A dangerous proposition no less. You either respect the constitution and change it through the correct channels, or you disregard it. If you're willing to ignore the 2nd amendment, then what happens when people decide they want to disregard the 1st, 4th, 5th, 10th etc. amendments because they feel it will offer them "safety?" Is this the precedent we really want to set?

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Old 12-30-2012, 06:30 PM   #299
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Default Re: Discussion: The Second Amendment III

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There are MANY Constitutional scholars that will argue that the Second Amendment was not designed to protect individuals, their family, their property or anything of the sort but rather the state (as it was a time when the United States military consisted of farmers with muskets).

At any rate, I don't think that the Second Amendment is all that relevant. The fact is, the Constitution wasn't written by deities. It was written by fallible men who knew that they were fallible and thus included a process by which the Constitution could be changed. The fact is, the Framers could not have anticipated a time when a gun would be capable of firing 200 bullets a minute. No civilian ought to have access to that type of weapon.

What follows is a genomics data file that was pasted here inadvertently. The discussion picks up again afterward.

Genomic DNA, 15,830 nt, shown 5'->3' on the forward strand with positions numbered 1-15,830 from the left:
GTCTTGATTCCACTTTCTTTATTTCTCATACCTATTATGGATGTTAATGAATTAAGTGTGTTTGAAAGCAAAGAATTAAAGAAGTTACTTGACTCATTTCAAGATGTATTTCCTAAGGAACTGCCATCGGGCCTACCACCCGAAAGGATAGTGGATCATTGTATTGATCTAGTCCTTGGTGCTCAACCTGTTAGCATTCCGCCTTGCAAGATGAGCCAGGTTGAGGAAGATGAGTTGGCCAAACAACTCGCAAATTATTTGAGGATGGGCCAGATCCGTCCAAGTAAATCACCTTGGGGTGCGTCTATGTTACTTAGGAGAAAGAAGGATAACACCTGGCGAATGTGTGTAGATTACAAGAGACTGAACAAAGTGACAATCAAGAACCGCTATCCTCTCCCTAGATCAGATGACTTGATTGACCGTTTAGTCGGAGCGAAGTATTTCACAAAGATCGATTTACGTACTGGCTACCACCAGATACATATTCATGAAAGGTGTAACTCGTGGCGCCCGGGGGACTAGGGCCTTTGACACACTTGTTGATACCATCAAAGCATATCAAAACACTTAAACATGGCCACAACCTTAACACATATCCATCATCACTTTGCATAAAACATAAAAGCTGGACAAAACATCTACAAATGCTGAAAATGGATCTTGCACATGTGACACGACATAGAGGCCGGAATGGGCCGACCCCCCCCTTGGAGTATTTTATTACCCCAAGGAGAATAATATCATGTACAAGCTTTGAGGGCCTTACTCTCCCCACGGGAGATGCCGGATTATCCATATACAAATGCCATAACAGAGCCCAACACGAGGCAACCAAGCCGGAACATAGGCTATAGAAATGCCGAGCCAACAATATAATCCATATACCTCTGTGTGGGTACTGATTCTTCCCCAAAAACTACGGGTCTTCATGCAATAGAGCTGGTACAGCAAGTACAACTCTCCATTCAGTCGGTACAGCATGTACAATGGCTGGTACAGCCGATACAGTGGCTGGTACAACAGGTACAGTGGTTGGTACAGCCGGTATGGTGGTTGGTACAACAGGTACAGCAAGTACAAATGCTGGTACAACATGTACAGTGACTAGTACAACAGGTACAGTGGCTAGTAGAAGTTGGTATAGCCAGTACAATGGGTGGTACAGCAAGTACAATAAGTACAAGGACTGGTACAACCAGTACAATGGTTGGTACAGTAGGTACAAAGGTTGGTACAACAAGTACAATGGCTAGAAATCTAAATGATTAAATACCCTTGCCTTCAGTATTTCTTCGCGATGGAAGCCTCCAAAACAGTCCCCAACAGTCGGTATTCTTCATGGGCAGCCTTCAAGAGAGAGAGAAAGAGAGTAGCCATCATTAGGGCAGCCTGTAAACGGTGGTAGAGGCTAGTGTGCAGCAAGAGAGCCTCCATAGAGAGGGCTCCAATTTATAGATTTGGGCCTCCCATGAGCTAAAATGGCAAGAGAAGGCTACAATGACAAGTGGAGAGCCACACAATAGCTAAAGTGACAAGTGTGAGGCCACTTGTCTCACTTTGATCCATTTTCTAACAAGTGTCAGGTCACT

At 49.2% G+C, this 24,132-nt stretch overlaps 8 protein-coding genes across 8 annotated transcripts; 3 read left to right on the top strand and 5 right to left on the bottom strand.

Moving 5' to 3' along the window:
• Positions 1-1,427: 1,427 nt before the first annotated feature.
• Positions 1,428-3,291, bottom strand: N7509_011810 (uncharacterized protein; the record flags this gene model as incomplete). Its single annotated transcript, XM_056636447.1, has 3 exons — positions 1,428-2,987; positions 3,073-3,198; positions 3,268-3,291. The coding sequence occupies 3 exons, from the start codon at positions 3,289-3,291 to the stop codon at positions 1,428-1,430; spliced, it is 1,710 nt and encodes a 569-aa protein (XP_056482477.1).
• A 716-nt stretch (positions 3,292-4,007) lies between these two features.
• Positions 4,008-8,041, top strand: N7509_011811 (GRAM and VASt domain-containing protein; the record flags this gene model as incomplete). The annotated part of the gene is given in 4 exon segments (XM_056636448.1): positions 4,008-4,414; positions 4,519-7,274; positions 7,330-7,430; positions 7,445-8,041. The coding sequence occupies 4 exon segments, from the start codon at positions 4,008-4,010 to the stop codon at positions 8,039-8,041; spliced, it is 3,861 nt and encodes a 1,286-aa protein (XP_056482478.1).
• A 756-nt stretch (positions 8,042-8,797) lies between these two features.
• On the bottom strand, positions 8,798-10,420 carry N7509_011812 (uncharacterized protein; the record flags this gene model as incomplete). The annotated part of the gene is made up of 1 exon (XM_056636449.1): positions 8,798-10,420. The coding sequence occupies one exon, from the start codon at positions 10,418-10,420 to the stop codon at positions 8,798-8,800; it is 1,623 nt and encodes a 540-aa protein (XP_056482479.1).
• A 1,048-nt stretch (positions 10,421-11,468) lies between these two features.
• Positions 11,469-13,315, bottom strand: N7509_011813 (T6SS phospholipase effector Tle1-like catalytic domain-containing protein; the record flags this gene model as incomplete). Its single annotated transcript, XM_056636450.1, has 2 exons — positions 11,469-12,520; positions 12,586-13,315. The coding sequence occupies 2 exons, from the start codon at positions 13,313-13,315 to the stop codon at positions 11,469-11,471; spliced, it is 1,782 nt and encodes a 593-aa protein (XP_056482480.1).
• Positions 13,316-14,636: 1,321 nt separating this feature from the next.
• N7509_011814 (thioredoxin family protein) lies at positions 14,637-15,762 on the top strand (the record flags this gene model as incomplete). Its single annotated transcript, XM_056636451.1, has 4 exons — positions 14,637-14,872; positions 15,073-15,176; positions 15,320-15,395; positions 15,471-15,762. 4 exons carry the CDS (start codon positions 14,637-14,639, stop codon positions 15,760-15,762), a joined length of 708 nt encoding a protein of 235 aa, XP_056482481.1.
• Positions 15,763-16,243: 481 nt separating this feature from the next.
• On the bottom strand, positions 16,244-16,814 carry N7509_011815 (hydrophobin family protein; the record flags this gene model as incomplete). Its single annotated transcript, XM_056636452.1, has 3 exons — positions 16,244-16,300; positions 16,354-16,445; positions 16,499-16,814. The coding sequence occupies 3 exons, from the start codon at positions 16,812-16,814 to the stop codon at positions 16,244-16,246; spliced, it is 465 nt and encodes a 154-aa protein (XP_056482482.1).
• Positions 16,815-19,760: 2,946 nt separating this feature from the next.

That's your belief. You can hold that sacred and instill it into your children, and carry that message to as many people as you can. But please don't try to use the strong arm of government to tell people what products they can and cannot buy. At that point, you become the deity dictating people's lives.

There are many constitutional scholars who would argue differently, because they feel differently, and will twist evidence to their opinion. At the end of the day, the constitution is the constitution, not James Madison's diary.

There are a whole multitude of things that I think are bad for people to consume, like drugs, but it's not my business to tell them what they do with their bodies unless it interferes with my personal freedom. You consuming alcohol in your home isn't my business, but you driving under the influence becomes a public concern. Same thing with someone that owns an AR for recreational use versus a violent felon seeking out any firearm.

Saying a piece of the Bill of Rights is irrelevant is awfully dangerous. What else is irrelevant? Is President Obama seeking a constitutional amendment on this issue or unconstitutional legislation? And considering that this issue isn't just about gun control but now censorship, what in the first amendment is relevant to you on that front?

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Old 12-30-2012, 06:35 PM   #300
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Yeah, the second amendment has been considered a right to personal defense since it was enacted. A major reason the amendment even exists is because the king and nobility in England kept confiscating citizens' weaponry. Which they did in the early days of the American Revolution as well.